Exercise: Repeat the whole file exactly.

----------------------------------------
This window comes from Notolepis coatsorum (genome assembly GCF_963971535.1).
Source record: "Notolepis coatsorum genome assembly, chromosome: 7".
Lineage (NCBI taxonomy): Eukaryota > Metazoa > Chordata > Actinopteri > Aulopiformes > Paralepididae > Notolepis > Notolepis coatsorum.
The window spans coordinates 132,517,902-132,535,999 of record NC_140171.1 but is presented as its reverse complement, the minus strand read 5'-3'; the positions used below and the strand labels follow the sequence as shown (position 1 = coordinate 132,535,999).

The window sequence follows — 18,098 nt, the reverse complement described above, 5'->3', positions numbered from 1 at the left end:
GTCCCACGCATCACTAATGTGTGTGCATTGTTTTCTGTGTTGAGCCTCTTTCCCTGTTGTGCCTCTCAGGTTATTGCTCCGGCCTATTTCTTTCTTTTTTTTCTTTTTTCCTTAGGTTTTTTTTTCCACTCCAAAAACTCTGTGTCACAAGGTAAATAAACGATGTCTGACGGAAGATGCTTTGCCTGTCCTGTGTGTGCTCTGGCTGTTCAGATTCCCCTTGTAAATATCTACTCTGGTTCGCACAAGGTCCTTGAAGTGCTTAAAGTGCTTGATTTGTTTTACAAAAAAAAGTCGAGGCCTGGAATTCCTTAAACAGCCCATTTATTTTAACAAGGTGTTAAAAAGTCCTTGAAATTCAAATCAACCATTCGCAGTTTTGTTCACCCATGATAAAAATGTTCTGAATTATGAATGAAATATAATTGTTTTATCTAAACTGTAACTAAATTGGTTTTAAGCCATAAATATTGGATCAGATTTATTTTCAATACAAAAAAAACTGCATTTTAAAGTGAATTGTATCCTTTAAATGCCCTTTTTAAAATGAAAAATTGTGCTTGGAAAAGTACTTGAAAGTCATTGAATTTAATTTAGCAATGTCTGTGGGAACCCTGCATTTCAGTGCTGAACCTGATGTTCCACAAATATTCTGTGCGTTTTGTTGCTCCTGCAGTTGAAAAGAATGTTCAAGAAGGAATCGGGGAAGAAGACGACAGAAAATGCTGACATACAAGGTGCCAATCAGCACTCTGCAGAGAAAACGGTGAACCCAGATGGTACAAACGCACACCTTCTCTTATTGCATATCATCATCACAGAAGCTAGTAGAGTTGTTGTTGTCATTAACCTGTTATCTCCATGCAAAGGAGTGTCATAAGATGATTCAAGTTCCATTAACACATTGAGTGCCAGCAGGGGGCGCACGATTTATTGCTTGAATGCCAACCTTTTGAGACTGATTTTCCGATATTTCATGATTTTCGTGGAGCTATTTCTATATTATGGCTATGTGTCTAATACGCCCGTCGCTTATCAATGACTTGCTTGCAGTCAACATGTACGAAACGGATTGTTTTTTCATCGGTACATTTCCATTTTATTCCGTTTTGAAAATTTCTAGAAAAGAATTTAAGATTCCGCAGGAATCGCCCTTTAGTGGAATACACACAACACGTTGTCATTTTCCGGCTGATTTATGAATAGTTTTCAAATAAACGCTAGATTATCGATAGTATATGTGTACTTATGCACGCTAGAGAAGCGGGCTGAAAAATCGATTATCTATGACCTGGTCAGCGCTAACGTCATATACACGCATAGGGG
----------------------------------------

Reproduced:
This window comes from Notolepis coatsorum (genome assembly GCF_963971535.1).
Source record: "Notolepis coatsorum genome assembly, chromosome: 7".
Lineage (NCBI taxonomy): Eukaryota > Metazoa > Chordata > Actinopteri > Aulopiformes > Paralepididae > Notolepis > Notolepis coatsorum.
The window spans coordinates 132,517,902-132,535,999 of record NC_140171.1 but is presented as its reverse complement, the minus strand read 5'-3'; the positions used below and the strand labels follow the sequence as shown (position 1 = coordinate 132,535,999).

The window sequence follows — 18,098 nt, the reverse complement described above, 5'->3', positions numbered from 1 at the left end:
GTCCCACGCATCACTAATGTGTGTGCATTGTTTTCTGTGTTGAGCCTCTTTCCCTGTTGTGCCTCTCAGGTTATTGCTCCGGCCTATTTCTTTCTTTTTTTTCTTTTTTCCTTAGGTTTTTTTTTCCACTCCAAAAACTCTGTGTCACAAGGTAAATAAACGATGTCTGACGGAAGATGCTTTGCCTGTCCTGTGTGTGCTCTGGCTGTTCAGATTCCCCTTGTAAATATCTACTCTGGTTCGCACAAGGTCCTTGAAGTGCTTAAAGTGCTTGATTTGTTTTACAAAAAAAAGTCGAGGCCTGGAATTCCTTAAACAGCCCATTTATTTTAACAAGGTGTTAAAAAGTCCTTGAAATTCAAATCAACCATTCGCAGTTTTGTTCACCCATGATAAAAATGTTCTGAATTATGAATGAAATATAATTGTTTTATCTAAACTGTAACTAAATTGGTTTTAAGCCATAAATATTGGATCAGATTTATTTTCAATACAAAAAAAACTGCATTTTAAAGTGAATTGTATCCTTTAAATGCCCTTTTTAAAATGAAAAATTGTGCTTGGAAAAGTACTTGAAAGTCATTGAATTTAATTTAGCAATGTCTGTGGGAACCCTGCATTTCAGTGCTGAACCTGATGTTCCACAAATATTCTGTGCGTTTTGTTGCTCCTGCAGTTGAAAAGAATGTTCAAGAAGGAATCGGGGAAGAAGACGACAGAAAATGCTGACATACAAGGTGCCAATCAGCACTCTGCAGAGAAAACGGTGAACCCAGATGGTACAAACGCACACCTTCTCTTATTGCATATCATCATCACAGAAGCTAGTAGAGTTGTTGTTGTCATTAACCTGTTATCTCCATGCAAAGGAGTGTCATAAGATGATTCAAGTTCCATTAACACATTGAGTGCCAGCAGGGGGCGCACGATTTATTGCTTGAATGCCAACCTTTTGAGACTGATTTTCCGATATTTCATGATTTTCGTGGAGCTATTTCTATATTATGGCTATGTGTCTAATACGCCCGTCGCTTATCAATGACTTGCTTGCAGTCAACATGTACGAAACGGATTGTTTTTTCATCGGTACATTTCCATTTTATTCCGTTTTGAAAATTTCTAGAAAAGAATTTAAGATTCCGCAGGAATCGCCCTTTAGTGGAATACACACAACACGTTGTCATTTTCCGGCTGATTTATGAATAGTTTTCAAATAAACGCTAGATTATCGATAGTATATGTGTACTTATGCACGCTAGAGAAGCGGGCTGAAAAATCGATTATCTATGACCTGGTCAGCGCTAACGTCATATACACGCATAGGGG